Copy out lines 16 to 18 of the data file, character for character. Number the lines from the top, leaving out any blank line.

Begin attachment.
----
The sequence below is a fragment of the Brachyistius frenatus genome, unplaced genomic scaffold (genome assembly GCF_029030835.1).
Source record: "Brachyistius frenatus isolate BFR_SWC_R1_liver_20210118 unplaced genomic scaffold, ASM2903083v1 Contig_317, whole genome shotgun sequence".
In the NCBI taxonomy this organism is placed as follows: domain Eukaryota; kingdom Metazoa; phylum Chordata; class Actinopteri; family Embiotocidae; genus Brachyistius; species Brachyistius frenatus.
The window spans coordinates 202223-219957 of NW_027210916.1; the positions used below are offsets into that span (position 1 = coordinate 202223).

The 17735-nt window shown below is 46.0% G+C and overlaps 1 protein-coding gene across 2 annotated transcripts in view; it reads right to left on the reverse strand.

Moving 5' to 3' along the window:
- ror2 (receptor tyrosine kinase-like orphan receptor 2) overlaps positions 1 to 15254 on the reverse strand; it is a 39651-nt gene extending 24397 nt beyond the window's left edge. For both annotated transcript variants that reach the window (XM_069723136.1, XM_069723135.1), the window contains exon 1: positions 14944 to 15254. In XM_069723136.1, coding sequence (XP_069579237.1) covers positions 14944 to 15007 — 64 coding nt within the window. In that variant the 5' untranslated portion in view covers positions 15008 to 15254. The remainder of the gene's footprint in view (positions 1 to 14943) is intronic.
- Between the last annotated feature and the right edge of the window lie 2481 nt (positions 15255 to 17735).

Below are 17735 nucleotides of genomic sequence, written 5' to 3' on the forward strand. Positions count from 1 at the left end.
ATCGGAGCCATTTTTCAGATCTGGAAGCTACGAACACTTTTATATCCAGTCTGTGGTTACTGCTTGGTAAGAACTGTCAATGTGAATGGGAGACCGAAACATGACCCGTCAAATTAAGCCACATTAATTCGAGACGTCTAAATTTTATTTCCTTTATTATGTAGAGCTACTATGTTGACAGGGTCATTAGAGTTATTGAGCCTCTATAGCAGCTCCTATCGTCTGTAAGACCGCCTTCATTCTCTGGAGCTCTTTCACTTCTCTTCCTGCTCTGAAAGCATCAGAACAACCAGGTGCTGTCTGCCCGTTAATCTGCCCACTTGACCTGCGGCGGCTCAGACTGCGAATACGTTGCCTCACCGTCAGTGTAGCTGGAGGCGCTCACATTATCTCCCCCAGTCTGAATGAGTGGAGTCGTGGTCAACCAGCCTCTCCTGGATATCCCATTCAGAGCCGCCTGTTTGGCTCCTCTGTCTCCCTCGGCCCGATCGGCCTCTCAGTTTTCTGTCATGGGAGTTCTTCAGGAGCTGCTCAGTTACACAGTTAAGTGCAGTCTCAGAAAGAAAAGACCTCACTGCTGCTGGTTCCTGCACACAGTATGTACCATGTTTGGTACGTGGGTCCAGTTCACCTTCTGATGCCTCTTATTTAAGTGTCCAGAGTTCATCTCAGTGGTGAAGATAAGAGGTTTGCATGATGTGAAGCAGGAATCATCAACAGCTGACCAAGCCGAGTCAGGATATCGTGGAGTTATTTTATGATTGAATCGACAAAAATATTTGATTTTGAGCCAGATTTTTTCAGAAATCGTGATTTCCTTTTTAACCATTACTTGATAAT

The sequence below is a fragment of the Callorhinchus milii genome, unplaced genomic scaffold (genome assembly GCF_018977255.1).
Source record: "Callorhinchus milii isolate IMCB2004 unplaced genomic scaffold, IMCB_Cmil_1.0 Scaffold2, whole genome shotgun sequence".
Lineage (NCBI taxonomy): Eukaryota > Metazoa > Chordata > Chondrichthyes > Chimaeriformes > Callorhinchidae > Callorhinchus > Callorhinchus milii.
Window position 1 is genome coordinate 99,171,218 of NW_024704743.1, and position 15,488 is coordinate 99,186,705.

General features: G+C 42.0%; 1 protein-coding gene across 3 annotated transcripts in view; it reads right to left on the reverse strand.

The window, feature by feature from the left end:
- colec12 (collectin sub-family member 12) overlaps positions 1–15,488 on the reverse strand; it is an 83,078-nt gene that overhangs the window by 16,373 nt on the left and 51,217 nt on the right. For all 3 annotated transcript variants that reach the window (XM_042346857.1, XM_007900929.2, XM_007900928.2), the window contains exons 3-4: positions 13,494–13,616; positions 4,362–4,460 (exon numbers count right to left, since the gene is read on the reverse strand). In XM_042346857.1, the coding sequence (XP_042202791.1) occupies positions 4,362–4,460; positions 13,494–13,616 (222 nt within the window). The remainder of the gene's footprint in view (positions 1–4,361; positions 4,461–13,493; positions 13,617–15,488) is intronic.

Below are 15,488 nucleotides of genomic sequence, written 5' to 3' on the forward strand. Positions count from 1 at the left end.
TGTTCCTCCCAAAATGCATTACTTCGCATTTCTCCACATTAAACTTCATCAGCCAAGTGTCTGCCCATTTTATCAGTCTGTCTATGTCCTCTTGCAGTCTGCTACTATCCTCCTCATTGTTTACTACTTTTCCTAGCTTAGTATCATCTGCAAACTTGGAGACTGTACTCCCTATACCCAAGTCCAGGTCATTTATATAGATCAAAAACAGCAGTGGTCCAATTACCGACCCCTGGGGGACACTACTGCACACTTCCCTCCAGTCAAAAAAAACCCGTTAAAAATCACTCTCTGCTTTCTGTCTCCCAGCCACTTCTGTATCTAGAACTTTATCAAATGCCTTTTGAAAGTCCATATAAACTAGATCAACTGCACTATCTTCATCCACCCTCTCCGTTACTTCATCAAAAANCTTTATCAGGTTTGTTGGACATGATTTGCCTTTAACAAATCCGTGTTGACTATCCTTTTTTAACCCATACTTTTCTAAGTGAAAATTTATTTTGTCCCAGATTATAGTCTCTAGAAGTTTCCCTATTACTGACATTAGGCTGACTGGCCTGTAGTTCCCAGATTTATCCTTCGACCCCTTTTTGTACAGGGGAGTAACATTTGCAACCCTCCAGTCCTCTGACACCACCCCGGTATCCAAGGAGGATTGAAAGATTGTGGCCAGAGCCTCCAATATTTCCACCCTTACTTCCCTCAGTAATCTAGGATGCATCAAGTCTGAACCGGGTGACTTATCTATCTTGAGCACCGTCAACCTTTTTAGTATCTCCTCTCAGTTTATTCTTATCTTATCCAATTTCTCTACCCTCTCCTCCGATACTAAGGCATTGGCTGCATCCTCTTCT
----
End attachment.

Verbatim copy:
The window, feature by feature from the left end:
- colec12 (collectin sub-family member 12) overlaps positions 1–15,488 on the reverse strand; it is an 83,078-nt gene that overhangs the window by 16,373 nt on the left and 51,217 nt on the right. For all 3 annotated transcript variants that reach the window (XM_042346857.1, XM_007900929.2, XM_007900928.2), the window contains exons 3-4: positions 13,494–13,616; positions 4,362–4,460 (exon numbers count right to left, since the gene is read on the reverse strand). In XM_042346857.1, the coding sequence (XP_042202791.1) occupies positions 4,362–4,460; positions 13,494–13,616 (222 nt within the window). The remainder of the gene's footprint in view (positions 1–4,361; positions 4,461–13,493; positions 13,617–15,488) is intronic.

Below are 15,488 nucleotides of genomic sequence, written 5' to 3' on the forward strand. Positions count from 1 at the left end.